Miners Drop as Rio Tinto Plans Dividend Cut Amid Profit Plungeby
FTSE 350 Mining Index Declines as Glencore, BHP retreat
Nickel prices drop to the lowest since 2003 in London
Mining shares fell after Rio Tinto Group, the world’s second-biggest metal producer, said it could cut its dividend by as much as half as a collapse in commodity prices ravages profits. Nickel dropped to the lowest since 2003.
Rio fell as much as 9.1 percent in London, the biggest intraday loss since 2011. The FTSE 350 Mining Index fell 2.3 percent, with Glencore Plc and BHP Billiton Ltd. both dropping more than 3 percent. An index of 18 base-metal producers tracked by Bloomberg Intelligence fell as much as 4.4 percent.
Rio joined companies including Glencore and Anglo American Plc in cutting or scrapping payments to shareholders as miners grapple with metal prices at the lowest since 2009. Global mining companies are under pressure from investors and credit ratings agencies to conserve cash. A lower dividend could also give Rio the financial headroom to buy assets at knockdown prices as competitors are forced to restructure.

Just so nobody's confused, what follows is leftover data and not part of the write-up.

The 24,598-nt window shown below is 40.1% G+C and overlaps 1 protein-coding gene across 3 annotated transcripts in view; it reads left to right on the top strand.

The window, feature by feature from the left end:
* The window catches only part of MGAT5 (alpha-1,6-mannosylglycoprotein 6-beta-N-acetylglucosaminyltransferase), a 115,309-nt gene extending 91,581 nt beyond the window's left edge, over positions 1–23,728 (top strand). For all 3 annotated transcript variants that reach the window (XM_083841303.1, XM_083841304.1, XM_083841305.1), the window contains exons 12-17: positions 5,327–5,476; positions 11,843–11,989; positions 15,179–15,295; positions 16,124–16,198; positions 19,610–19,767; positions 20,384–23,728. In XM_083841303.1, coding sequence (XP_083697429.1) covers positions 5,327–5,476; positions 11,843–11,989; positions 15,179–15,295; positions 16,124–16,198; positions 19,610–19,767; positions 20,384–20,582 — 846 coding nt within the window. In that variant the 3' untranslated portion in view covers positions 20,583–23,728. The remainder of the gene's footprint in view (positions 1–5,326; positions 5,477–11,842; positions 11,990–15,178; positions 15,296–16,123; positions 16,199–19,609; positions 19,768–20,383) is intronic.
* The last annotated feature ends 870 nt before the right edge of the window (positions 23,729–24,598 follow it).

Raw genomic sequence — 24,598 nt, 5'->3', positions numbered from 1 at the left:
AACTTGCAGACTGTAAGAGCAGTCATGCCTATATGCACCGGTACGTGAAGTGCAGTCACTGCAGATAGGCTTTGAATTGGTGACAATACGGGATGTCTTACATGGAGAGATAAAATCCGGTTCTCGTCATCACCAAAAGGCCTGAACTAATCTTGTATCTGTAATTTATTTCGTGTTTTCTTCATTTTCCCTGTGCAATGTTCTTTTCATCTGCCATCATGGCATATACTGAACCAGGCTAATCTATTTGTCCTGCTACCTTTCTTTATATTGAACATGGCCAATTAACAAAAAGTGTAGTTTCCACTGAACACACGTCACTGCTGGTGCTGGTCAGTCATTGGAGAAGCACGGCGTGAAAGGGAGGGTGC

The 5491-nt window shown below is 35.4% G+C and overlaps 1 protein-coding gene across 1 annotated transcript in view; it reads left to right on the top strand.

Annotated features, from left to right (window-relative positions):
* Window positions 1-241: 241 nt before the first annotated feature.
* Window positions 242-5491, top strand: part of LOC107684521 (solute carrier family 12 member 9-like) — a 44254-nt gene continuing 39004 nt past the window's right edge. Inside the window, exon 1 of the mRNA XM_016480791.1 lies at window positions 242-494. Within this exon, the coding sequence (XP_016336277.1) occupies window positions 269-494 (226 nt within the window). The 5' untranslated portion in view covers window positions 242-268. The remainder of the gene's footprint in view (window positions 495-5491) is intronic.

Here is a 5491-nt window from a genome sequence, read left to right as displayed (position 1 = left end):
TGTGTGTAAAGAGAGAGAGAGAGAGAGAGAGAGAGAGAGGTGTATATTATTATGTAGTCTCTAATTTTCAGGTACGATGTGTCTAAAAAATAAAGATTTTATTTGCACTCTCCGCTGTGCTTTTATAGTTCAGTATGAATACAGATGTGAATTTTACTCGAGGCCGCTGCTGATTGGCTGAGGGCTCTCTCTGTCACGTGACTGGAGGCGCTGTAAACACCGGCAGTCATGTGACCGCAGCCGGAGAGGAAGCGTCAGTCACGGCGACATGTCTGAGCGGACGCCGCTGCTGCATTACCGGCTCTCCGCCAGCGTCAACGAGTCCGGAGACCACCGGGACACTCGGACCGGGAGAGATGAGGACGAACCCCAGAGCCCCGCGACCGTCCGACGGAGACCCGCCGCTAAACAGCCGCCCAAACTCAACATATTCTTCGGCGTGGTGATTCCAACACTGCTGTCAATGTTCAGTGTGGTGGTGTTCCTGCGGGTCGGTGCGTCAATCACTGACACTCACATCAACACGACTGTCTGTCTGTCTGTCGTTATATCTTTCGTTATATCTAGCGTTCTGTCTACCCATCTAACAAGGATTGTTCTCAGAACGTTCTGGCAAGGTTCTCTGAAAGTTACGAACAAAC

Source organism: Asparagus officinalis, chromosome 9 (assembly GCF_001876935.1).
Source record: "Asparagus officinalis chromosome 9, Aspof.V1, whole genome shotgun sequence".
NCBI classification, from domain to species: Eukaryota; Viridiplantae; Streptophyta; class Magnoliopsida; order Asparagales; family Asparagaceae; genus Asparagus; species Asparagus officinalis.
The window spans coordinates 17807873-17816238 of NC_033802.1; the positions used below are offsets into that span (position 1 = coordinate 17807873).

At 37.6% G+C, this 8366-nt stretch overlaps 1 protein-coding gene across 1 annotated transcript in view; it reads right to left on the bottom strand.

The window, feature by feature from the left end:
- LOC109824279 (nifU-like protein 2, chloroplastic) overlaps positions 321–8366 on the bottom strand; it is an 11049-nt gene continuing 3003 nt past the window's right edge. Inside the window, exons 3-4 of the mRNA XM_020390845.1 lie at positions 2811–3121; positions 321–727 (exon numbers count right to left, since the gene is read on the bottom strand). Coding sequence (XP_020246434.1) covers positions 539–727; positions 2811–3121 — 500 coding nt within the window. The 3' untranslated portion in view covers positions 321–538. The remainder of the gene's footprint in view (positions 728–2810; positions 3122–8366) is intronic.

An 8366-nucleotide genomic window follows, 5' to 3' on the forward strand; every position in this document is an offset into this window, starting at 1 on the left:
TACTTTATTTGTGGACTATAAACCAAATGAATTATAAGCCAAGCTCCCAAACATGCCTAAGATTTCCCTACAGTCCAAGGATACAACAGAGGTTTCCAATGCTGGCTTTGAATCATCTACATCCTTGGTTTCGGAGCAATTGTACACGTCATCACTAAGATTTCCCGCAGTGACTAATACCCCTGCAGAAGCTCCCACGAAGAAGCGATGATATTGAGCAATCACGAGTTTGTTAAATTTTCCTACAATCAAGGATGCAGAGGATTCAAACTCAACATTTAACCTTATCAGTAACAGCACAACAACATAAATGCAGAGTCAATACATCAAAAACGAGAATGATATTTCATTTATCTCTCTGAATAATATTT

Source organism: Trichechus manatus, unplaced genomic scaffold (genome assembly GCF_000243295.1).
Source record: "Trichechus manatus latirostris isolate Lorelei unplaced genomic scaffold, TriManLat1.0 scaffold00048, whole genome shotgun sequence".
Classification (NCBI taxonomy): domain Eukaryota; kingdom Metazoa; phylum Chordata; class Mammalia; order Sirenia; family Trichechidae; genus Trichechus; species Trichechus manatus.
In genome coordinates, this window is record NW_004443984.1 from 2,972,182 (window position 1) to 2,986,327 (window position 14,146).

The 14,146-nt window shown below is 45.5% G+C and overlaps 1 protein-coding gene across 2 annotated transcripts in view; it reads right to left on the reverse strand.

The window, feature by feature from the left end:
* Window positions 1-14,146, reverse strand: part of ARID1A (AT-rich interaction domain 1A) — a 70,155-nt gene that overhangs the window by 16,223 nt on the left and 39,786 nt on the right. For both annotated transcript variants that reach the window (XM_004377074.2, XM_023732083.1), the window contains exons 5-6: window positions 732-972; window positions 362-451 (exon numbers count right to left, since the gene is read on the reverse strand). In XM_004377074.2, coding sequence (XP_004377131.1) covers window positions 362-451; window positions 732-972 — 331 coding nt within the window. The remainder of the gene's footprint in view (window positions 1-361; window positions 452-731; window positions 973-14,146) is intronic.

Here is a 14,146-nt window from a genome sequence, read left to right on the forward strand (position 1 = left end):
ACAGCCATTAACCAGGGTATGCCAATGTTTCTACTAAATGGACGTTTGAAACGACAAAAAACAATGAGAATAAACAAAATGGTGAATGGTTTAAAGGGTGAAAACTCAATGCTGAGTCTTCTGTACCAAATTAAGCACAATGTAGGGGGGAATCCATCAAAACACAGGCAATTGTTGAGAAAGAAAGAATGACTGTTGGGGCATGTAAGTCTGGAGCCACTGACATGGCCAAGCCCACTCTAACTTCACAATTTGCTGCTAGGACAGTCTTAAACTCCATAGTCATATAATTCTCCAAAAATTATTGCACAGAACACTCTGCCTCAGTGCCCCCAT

“Rio did not need to reduce dividends and actually walks away from the opportunity to becoming the only high-dividend yield name in the space,” Paul Gait, a mining analyst at Sanford C. Bernstein Ltd., said in a note to investors today. “We see only one explanation for that strategy: the group wants to grow.”
- Nickel fell 3.6 percent to settle at $7,595 a metric ton on the London Metal Exchange, after touching $7,550, the lowest since 2003. Tin and zinc also fell in London, while copper, aluminum and lead were higher.
- Glencore reported a 6 percent fall in fourth-quarter copper production after suspending output at mines in Africa. It also agreed to a $500 million deal with Franco-Nevada Corp. to sell precious-metals output from a mine in Peru.